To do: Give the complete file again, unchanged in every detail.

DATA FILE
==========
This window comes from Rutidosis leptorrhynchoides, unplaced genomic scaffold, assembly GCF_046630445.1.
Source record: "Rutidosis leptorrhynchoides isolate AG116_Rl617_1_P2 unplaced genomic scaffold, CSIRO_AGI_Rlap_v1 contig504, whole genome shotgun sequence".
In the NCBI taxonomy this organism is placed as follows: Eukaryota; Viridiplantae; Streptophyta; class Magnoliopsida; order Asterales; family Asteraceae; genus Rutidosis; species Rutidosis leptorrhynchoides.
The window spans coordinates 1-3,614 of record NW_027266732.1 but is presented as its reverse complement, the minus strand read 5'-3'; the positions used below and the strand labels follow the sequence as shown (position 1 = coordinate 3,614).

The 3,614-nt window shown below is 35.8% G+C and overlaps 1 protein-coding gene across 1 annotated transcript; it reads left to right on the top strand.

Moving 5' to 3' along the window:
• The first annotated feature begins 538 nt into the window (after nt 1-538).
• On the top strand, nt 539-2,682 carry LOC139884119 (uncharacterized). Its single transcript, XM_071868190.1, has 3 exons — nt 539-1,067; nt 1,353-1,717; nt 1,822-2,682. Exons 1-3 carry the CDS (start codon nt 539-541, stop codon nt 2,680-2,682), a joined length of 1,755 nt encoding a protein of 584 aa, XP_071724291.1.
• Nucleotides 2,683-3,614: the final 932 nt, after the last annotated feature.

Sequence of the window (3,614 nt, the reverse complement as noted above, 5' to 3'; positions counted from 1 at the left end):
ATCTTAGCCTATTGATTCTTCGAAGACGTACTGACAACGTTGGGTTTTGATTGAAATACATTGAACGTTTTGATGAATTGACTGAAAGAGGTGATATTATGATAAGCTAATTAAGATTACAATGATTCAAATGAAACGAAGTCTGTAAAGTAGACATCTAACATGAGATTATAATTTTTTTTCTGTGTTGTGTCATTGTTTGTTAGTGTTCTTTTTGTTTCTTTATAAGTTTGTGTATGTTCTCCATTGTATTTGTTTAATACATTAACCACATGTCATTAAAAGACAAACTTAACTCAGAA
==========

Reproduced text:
This window comes from Rutidosis leptorrhynchoides, unplaced genomic scaffold, assembly GCF_046630445.1.
Source record: "Rutidosis leptorrhynchoides isolate AG116_Rl617_1_P2 unplaced genomic scaffold, CSIRO_AGI_Rlap_v1 contig504, whole genome shotgun sequence".
In the NCBI taxonomy this organism is placed as follows: Eukaryota; Viridiplantae; Streptophyta; class Magnoliopsida; order Asterales; family Asteraceae; genus Rutidosis; species Rutidosis leptorrhynchoides.
The window spans coordinates 1-3,614 of record NW_027266732.1 but is presented as its reverse complement, the minus strand read 5'-3'; the positions used below and the strand labels follow the sequence as shown (position 1 = coordinate 3,614).

The 3,614-nt window shown below is 35.8% G+C and overlaps 1 protein-coding gene across 1 annotated transcript; it reads left to right on the top strand.

Moving 5' to 3' along the window:
• The first annotated feature begins 538 nt into the window (after nt 1-538).
• On the top strand, nt 539-2,682 carry LOC139884119 (uncharacterized). Its single transcript, XM_071868190.1, has 3 exons — nt 539-1,067; nt 1,353-1,717; nt 1,822-2,682. Exons 1-3 carry the CDS (start codon nt 539-541, stop codon nt 2,680-2,682), a joined length of 1,755 nt encoding a protein of 584 aa, XP_071724291.1.
• Nucleotides 2,683-3,614: the final 932 nt, after the last annotated feature.

Sequence of the window (3,614 nt, the reverse complement as noted above, 5' to 3'; positions counted from 1 at the left end):
ATCTTAGCCTATTGATTCTTCGAAGACGTACTGACAACGTTGGGTTTTGATTGAAATACATTGAACGTTTTGATGAATTGACTGAAAGAGGTGATATTATGATAAGCTAATTAAGATTACAATGATTCAAATGAAACGAAGTCTGTAAAGTAGACATCTAACATGAGATTATAATTTTTTTTCTGTGTTGTGTCATTGTTTGTTAGTGTTCTTTTTGTTTCTTTATAAGTTTGTGTATGTTCTCCATTGTATTTGTTTAATACATTAACCACATGTCATTAAAAGACAAACTTAACTCAGAA